In the early seventeenth century, the outcome of something as simple as a dice roll was consigned to the realm of unknowable chance. Mathematicians largely agreed that it was impossible to predict the probability of an occurrence. Then, in 1654, Blaise Pascal wrote to Pierre de Fermat explaining that he had discovered how to calculate risk. The two collaborated to develop what is now known as probability theory — a concept that allows us to think rationally about decisions and events.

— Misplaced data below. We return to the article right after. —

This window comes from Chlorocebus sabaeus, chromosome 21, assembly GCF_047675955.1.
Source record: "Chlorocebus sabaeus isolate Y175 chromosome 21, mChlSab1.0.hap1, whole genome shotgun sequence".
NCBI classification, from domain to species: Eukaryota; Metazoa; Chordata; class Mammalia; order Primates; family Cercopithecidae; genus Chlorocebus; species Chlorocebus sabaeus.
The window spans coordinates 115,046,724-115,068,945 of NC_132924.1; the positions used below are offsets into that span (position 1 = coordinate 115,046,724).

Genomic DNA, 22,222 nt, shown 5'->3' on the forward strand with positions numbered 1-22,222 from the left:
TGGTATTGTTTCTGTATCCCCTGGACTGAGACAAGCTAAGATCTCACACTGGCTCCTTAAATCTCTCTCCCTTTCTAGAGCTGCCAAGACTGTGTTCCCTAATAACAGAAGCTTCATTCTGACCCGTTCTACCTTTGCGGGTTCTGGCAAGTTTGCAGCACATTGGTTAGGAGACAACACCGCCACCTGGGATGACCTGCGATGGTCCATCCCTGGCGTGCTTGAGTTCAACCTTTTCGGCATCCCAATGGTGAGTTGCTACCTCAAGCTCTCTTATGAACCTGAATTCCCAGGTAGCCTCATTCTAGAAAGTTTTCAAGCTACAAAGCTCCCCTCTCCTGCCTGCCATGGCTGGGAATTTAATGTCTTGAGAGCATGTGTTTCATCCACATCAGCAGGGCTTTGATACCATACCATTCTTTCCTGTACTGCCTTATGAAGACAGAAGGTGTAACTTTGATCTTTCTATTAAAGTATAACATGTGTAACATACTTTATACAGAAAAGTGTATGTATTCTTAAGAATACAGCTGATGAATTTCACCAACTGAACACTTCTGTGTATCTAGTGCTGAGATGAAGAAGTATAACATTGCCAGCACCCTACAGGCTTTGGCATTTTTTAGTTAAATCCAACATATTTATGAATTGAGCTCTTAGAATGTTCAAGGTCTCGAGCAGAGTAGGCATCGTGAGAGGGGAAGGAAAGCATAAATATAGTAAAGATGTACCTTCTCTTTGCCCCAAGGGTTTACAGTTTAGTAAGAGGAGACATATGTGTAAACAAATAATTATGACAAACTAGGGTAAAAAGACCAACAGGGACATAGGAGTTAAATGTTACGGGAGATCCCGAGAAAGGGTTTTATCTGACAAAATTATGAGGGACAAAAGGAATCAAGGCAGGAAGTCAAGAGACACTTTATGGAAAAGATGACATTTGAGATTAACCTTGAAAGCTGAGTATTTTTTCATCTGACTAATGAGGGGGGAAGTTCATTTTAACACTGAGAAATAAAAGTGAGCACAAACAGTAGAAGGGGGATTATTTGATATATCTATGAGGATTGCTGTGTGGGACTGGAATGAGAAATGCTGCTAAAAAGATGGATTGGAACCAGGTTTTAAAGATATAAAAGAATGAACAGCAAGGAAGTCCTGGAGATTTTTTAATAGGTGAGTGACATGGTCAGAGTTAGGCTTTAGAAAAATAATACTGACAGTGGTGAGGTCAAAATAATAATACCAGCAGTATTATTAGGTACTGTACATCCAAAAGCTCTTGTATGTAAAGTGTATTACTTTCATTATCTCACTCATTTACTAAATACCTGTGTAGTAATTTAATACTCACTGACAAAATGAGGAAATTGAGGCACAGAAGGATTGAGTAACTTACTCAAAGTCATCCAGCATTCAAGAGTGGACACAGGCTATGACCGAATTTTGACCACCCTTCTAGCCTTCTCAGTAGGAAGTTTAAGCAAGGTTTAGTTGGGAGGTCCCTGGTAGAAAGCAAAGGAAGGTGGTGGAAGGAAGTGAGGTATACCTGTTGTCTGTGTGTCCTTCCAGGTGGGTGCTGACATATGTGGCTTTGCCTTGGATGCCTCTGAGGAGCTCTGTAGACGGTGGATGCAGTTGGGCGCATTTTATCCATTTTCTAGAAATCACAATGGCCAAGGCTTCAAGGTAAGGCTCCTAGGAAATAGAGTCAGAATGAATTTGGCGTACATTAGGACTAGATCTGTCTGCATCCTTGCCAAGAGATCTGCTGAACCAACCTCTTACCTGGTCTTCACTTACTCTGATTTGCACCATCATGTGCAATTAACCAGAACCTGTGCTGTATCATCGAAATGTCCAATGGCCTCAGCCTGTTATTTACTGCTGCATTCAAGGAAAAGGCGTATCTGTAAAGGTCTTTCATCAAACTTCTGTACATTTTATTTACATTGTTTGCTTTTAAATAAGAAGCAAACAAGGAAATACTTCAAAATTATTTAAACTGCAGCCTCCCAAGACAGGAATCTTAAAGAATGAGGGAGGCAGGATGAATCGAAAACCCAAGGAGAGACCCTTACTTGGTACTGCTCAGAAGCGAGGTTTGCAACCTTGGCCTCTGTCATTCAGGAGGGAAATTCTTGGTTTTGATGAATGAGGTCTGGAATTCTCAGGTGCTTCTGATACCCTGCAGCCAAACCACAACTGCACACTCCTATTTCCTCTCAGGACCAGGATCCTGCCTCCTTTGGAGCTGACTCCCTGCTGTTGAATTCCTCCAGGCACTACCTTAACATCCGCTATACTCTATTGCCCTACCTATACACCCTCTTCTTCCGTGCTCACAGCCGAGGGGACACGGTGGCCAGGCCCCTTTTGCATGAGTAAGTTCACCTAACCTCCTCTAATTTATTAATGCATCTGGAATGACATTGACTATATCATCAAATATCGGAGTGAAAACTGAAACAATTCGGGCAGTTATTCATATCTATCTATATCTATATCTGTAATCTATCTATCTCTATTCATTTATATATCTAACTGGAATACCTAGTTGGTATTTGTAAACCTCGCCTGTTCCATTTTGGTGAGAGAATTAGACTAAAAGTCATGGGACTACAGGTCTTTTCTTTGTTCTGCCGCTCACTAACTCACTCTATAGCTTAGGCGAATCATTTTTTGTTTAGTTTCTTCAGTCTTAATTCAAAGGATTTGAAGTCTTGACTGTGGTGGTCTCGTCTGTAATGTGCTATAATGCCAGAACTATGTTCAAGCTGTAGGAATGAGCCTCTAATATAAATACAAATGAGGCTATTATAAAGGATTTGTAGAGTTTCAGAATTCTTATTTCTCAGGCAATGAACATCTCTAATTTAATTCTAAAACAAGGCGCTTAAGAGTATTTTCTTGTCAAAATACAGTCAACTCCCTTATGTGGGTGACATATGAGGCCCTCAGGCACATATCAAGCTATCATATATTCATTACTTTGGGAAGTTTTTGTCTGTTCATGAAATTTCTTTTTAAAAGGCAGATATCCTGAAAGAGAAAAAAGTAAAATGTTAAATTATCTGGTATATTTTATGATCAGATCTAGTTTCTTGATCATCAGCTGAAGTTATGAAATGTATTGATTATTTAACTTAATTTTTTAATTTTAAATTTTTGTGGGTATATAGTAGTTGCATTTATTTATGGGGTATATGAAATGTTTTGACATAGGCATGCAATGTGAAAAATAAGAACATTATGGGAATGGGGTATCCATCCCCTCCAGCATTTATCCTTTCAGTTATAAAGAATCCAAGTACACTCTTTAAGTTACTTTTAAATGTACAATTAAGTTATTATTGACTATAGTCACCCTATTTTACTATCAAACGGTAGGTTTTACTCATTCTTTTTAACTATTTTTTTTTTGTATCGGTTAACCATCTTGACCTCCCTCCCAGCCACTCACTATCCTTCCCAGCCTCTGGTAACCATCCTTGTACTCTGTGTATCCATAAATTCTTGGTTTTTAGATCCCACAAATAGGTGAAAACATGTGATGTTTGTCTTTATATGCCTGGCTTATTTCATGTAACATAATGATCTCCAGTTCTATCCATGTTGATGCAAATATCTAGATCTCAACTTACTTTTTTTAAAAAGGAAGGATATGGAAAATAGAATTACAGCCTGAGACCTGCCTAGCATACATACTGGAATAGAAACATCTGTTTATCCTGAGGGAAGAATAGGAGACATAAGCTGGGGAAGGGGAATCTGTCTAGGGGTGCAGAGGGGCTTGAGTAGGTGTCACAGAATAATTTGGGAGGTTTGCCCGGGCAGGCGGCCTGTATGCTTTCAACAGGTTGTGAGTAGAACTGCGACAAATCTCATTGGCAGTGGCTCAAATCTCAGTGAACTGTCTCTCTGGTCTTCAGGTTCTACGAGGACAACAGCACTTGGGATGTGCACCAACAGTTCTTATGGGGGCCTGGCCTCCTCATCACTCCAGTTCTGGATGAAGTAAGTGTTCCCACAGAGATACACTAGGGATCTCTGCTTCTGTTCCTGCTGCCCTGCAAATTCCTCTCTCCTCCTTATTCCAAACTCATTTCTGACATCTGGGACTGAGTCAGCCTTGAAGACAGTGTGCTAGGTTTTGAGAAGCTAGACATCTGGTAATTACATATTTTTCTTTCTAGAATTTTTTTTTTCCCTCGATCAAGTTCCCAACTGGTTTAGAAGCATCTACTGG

In The Unfinished Game, Keith Devlin masterfully chronicles Pascal and Fermat’s mathematical breakthrough, connecting a centuries-old discovery with its remarkable impact on the modern world.
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